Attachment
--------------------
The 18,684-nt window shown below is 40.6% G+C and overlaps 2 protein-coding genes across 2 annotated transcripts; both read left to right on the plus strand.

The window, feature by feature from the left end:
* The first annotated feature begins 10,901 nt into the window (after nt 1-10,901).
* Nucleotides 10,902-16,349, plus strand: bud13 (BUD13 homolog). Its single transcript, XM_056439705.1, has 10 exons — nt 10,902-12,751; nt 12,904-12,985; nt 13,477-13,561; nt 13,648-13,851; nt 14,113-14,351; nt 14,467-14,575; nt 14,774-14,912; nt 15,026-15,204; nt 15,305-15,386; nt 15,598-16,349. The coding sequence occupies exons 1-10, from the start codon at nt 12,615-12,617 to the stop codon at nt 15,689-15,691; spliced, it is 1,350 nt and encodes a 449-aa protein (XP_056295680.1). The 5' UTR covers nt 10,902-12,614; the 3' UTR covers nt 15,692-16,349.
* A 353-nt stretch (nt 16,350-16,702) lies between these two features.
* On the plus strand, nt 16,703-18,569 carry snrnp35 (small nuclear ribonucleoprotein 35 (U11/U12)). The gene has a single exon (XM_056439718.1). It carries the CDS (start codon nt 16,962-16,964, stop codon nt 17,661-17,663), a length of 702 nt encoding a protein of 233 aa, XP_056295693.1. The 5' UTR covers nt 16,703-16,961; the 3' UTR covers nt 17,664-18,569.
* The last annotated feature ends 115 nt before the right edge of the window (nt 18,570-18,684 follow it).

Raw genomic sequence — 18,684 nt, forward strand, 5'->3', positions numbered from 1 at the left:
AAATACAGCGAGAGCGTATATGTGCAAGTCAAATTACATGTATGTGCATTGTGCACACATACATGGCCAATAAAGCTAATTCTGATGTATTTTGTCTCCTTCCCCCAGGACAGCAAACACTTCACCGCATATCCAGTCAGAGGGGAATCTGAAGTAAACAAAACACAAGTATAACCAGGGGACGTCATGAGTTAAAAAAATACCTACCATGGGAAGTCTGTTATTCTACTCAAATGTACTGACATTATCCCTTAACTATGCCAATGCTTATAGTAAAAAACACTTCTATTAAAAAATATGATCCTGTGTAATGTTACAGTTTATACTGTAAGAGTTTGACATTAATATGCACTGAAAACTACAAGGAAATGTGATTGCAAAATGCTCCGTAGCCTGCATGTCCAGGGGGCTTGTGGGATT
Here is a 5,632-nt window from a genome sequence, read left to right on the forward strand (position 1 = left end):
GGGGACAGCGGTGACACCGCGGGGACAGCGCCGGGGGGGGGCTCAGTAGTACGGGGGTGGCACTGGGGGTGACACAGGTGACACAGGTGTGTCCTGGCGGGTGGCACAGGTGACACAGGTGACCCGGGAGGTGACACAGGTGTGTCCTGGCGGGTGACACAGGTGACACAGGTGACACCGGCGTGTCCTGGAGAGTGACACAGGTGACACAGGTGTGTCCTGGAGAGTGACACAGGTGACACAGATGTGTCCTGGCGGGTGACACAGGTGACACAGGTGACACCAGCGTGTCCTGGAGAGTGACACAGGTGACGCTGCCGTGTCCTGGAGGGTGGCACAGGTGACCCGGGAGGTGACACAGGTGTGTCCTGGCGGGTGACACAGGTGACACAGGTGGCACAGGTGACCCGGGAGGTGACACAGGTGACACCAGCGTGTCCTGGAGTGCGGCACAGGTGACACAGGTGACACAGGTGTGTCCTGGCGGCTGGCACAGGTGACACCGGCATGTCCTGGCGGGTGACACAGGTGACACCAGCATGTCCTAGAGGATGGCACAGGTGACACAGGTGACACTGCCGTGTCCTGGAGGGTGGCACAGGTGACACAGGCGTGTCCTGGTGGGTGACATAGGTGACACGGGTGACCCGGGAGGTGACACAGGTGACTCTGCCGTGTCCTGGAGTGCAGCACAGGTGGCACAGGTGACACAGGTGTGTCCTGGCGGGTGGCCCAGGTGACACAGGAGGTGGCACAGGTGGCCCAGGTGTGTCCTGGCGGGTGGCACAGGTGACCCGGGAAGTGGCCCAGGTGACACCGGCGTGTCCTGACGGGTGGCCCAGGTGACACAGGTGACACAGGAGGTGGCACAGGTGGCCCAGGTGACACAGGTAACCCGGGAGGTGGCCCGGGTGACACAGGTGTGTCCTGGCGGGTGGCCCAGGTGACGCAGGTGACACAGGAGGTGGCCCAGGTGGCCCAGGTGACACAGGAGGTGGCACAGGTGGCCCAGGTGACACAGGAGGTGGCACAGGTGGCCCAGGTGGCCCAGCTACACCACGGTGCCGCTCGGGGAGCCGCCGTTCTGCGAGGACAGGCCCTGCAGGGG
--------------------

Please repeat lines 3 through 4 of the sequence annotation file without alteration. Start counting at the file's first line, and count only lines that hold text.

* The first annotated feature begins 10,901 nt into the window (after nt 1-10,901).
* Nucleotides 10,902-16,349, plus strand: bud13 (BUD13 homolog). Its single transcript, XM_056439705.1, has 10 exons — nt 10,902-12,751; nt 12,904-12,985; nt 13,477-13,561; nt 13,648-13,851; nt 14,113-14,351; nt 14,467-14,575; nt 14,774-14,912; nt 15,026-15,204; nt 15,305-15,386; nt 15,598-16,349. The coding sequence occupies exons 1-10, from the start codon at nt 12,615-12,617 to the stop codon at nt 15,689-15,691; spliced, it is 1,350 nt and encodes a 449-aa protein (XP_056295680.1). The 5' UTR covers nt 10,902-12,614; the 3' UTR covers nt 15,692-16,349.